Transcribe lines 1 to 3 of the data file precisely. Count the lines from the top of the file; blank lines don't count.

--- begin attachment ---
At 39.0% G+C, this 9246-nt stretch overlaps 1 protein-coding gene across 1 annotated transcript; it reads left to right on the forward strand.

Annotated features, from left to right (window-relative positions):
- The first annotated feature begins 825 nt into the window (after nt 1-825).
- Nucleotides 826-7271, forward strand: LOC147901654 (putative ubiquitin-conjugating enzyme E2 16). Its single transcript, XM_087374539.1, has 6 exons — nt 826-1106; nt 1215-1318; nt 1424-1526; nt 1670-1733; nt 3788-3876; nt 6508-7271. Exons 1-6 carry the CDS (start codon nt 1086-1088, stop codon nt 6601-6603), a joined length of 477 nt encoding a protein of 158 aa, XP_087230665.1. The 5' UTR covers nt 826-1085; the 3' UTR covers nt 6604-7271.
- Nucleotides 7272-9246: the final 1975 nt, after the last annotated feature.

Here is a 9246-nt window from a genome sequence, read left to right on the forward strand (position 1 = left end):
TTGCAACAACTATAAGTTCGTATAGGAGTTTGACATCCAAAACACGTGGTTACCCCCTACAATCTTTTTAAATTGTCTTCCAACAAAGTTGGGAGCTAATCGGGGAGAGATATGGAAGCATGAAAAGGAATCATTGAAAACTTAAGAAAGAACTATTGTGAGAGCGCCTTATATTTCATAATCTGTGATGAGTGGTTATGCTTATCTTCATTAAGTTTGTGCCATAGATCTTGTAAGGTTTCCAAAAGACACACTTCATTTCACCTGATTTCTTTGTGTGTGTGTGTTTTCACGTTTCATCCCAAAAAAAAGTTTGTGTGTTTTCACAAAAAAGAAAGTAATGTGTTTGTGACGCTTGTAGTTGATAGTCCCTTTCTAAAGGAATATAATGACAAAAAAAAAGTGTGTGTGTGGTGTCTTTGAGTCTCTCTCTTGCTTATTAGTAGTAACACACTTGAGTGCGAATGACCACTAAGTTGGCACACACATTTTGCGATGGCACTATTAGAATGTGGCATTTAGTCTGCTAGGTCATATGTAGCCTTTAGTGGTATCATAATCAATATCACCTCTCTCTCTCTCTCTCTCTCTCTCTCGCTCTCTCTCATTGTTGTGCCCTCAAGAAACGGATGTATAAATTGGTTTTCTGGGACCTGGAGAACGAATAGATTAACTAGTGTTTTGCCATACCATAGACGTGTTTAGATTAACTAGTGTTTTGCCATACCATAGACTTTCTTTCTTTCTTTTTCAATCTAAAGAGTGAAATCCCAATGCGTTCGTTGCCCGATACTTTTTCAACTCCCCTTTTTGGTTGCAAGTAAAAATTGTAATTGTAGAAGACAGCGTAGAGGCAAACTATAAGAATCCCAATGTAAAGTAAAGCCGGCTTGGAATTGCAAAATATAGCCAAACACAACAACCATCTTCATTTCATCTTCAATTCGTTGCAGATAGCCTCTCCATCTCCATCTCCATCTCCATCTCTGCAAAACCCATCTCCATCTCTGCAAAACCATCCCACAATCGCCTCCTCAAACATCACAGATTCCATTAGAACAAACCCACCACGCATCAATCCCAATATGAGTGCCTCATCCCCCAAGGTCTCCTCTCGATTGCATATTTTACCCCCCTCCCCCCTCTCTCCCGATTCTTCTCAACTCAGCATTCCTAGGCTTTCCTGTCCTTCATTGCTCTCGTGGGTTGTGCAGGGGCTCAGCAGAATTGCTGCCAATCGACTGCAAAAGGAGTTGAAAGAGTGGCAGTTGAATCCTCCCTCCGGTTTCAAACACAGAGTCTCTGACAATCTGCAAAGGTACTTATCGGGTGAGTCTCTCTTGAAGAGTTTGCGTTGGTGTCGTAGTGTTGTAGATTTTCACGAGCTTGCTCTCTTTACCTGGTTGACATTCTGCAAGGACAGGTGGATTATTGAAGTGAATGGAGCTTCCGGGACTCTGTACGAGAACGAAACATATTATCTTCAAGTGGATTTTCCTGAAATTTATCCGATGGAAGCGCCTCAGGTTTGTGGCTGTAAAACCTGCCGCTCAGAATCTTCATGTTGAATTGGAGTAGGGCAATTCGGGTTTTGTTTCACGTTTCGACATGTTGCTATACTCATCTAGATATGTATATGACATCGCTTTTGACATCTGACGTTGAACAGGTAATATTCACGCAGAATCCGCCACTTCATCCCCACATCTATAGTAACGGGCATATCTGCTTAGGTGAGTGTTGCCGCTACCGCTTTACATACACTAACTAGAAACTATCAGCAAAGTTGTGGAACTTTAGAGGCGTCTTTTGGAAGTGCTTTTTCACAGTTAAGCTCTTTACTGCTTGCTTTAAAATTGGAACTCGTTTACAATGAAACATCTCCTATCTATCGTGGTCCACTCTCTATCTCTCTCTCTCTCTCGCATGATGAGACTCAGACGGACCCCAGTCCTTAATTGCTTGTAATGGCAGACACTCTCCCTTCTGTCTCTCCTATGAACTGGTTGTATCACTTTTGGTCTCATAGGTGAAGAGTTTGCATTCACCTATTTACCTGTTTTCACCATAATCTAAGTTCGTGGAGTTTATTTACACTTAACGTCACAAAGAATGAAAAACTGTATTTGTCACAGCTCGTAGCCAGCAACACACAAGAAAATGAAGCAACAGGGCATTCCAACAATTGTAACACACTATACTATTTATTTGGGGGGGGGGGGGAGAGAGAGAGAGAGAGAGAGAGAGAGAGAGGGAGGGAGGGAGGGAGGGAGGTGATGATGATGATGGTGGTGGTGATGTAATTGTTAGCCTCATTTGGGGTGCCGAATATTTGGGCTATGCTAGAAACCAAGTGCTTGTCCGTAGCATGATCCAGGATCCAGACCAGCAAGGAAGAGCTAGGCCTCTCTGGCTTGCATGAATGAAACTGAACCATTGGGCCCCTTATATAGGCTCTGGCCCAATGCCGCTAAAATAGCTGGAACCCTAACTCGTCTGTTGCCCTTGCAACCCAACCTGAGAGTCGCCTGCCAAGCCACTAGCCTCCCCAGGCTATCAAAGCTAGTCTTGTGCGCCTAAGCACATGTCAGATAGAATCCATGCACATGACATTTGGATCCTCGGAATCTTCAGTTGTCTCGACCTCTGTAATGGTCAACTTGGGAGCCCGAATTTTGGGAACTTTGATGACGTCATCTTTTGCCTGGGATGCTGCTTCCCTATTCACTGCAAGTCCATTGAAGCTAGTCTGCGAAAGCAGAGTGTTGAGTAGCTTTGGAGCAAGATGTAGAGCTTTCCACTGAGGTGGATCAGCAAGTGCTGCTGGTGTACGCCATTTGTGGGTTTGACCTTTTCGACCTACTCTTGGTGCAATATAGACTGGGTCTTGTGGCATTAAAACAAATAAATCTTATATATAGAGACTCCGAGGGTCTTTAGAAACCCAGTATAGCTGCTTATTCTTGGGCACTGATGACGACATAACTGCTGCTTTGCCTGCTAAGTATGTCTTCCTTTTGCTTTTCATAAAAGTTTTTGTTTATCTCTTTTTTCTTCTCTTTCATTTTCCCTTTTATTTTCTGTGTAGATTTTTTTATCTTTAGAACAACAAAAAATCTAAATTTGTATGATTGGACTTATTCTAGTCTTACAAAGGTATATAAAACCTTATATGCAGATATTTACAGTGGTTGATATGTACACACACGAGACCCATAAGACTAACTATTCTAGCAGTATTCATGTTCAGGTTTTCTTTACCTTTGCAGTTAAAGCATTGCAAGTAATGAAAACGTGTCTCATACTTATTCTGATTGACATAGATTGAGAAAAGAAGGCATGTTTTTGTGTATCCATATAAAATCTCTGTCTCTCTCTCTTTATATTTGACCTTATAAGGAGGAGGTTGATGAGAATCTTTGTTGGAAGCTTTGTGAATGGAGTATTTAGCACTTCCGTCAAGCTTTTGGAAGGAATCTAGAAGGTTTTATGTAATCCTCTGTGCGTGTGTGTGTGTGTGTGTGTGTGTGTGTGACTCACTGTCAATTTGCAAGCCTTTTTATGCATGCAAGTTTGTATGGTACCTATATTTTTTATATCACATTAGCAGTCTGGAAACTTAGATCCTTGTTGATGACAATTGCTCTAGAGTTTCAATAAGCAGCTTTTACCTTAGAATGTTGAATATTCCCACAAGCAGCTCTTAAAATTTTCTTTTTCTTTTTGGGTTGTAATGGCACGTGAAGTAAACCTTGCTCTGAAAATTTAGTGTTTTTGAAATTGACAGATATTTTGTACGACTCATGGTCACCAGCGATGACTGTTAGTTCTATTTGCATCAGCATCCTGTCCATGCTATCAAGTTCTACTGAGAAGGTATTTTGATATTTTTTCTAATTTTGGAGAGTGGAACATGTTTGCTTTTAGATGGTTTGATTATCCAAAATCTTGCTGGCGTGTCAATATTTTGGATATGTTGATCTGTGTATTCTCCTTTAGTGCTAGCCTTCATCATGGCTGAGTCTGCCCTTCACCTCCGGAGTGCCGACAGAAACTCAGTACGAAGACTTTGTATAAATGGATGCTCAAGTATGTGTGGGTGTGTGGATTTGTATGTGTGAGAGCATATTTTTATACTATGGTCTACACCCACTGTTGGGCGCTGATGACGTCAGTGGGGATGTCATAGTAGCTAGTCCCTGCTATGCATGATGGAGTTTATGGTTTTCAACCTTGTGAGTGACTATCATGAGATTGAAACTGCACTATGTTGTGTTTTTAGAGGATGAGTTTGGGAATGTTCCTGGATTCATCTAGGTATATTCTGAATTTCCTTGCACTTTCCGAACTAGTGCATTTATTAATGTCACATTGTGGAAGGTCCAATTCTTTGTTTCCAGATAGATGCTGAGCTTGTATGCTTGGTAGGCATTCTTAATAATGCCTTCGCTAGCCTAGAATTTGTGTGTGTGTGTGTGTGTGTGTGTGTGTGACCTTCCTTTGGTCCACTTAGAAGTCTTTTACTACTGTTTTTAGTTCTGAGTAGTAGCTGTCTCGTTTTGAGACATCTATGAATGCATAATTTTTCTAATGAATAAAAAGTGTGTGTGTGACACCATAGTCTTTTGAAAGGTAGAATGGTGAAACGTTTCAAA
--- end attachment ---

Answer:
At 39.0% G+C, this 9246-nt stretch overlaps 1 protein-coding gene across 1 annotated transcript; it reads left to right on the forward strand.

Annotated features, from left to right (window-relative positions):
- The first annotated feature begins 825 nt into the window (after nt 1-825).